The opinion of the court was delivered by: Tenney, District Judge.
This is an action for copyright infringement. Defendants have
moved in limine for an order (1) prohibiting plaintiff from
introducing into evidence certain letters from members of the
public, and any reviews or advertisements relating to
plaintiff's book Heart of the Home or her subsequent book
Vineyard Seasons; (2) prohibiting plaintiff from arguing to
the jury that "individual elements" of her book are protectible
or were copied by defendants; (3) ruling that the "total
concept and feel" of plaintiff's work is not copyrightable; and
(4) limiting plaintiff's use of expert testimony. For the
reasons set forth below, the motion is granted in part and
denied in part.
Defendant Ogilvy & Mather, Inc. ("Ogilvy & Mather") is the
advertising firm for defendant Pepperidge Farm, Inc.
("Pepperidge Farm"). In the fall of 1987, Ogilvy & Mather
decided to solicit a print advertising campaign for Pepperidge
Farm which would emphasize Pepperidge Farm which fashioned"
image. To facilitate this effort, the agent in charge of the
Pepperidge Farm account, Christopher Quillen, went to a
bookstore to research folk art for the campaign. He purchased
Heart of the Home because he was interested in possibly
hiring the author to execute the illustrations. Subsequently,
Quillen met with Branch, and offered her the opportunity to
illustrate the campaign contingent on Pepperidge Farm's
approval. Branch accepted the offer.
Branch then executed preliminary drawings of the ads which are
referred to by the parties as "comps." Although Quillen liked
the comps, he could not use them because Branch had changed the
Pepperidge Farm logo in one ad and had diverged from Quillen's
directions in others. Since the ad presentation for Pepperidge
Farm was scheduled for the next day, Quillen and other
illustrators revised Branch's comps. In addition to using
Branch's book as a reference, Quillen traced Branch's
handwriting and cut and pasted several of her illustrations
onto the comps. When Quillen showed the revised comps to
Pepperidge Farm representatives, they reacted enthusiastically
and agreed that Branch should illustrate the campaign.
After this point, the facts are in dispute. According to Ogilvy
& Mather, Quillen called Branch to commence work, but she said
that she could not start immediately because she was going on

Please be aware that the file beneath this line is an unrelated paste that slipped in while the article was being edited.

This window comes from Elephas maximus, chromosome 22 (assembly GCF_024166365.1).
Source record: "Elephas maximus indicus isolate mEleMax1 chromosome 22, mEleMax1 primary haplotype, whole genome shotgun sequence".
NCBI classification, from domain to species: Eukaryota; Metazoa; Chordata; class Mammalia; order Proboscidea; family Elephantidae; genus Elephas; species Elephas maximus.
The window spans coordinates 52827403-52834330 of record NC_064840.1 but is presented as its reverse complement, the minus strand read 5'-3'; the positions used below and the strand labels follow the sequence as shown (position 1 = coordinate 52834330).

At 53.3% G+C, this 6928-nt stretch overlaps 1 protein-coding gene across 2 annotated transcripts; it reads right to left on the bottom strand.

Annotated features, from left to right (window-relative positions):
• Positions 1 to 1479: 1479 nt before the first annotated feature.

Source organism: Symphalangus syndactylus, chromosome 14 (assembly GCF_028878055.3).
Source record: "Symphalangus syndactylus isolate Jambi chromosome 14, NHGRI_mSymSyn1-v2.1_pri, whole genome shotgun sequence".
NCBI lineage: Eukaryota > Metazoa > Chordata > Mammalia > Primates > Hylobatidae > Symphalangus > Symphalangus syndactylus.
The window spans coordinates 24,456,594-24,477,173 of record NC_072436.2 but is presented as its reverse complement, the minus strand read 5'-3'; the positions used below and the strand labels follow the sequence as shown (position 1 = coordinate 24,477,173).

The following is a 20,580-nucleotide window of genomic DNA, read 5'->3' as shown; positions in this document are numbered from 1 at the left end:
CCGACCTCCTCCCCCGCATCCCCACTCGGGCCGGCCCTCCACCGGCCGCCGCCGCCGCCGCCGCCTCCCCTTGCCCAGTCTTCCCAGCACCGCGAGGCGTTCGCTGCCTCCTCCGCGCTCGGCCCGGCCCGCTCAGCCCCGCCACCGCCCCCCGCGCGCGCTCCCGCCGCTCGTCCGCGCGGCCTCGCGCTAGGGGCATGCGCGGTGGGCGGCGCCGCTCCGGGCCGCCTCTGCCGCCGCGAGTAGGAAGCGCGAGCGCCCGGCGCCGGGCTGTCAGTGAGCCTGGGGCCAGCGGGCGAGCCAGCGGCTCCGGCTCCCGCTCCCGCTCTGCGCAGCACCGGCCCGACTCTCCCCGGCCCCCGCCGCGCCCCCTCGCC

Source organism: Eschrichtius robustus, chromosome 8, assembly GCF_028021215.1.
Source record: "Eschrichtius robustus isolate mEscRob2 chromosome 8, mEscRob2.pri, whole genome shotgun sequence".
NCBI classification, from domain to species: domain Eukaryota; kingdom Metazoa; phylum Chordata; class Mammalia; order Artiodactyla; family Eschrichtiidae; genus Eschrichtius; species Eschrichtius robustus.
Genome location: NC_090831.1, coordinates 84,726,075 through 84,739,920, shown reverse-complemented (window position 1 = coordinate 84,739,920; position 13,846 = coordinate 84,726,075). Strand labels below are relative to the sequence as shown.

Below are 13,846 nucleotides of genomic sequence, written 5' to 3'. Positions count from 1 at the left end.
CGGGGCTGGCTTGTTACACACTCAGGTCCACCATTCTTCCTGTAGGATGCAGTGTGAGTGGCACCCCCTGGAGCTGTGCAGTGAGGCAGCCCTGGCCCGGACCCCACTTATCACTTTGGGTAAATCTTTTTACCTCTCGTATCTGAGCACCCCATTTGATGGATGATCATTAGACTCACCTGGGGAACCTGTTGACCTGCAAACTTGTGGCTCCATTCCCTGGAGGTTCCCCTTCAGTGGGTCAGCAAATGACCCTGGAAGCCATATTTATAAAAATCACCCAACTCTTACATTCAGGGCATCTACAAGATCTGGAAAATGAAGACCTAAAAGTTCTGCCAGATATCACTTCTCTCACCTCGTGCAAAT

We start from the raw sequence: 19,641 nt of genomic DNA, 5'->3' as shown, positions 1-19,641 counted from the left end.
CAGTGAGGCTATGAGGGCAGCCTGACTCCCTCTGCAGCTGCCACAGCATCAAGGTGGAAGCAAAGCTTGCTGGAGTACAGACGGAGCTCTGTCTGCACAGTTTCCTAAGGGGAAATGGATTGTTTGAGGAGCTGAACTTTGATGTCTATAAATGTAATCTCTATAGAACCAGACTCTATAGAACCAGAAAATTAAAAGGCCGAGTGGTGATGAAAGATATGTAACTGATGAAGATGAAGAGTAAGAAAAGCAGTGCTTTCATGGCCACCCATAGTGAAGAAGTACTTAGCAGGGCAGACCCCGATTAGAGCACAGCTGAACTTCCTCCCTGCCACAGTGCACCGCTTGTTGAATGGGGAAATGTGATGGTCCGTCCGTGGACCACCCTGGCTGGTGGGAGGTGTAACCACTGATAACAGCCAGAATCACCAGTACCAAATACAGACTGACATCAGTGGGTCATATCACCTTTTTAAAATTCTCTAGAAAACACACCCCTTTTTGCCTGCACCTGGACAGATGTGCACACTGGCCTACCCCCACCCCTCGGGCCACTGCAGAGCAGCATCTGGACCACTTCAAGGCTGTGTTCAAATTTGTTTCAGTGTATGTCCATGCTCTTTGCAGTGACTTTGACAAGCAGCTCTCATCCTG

vacation. Since the ads had to be produced right away, Quillen
told Branch that he would have to find someone else to do the
job, but that she should call him when she returned because he
still wanted her to work on some of the ads. Branch contends,
however, that Quillen told her he was going on vacation, and
that she called him when he returned in order to arrange a
Ogilvy & Mather ultimately hired Lisa Ernst (a children's book
illustrator) to execute the advertisements for the campaign.
Quillen sent her a copy of Heart of the Home, instructing her
to base the handwriting on the book since the layout space for
the ads had already been calculated according to the dimensions
of Branch's handwriting.
On April 12, 1989, plaintiff commenced this suit alleging that
defendants infringed her copyright in Heart of the Home,
diluted its trade dress, and competed unfairly. In an opinion
and order dated May 30, 1990, Judge Stanton granted defendants'
motion for summary judgment with respect to plaintiff's claim
of unfair competition, but denied the motion with respect to
the copyright and dilution claims. On August 21, 1990, the case
was transferred to this court's docket.
(1) Exclusion of Evidence
Defendants seek to exclude from evidence certain letters which
were sent to plaintiff by various members of the public
including her friends, as well as certain advertisements and
reviews of plaintiff's cookbook. Defendants argue that these
items should be excluded because they are not relevant and
Plaintiff has offered the letters, reviews, and advertisements
to prove the value of her work in light of her claim that her
work was worth far more than the going rate for an unknown
illustrator. According to plaintiff, this evidence as to the
value of her cookbooks would permit the jury to make the
inference that defendants copied her work found therein. Such a
contention, however, is not supported by the case law.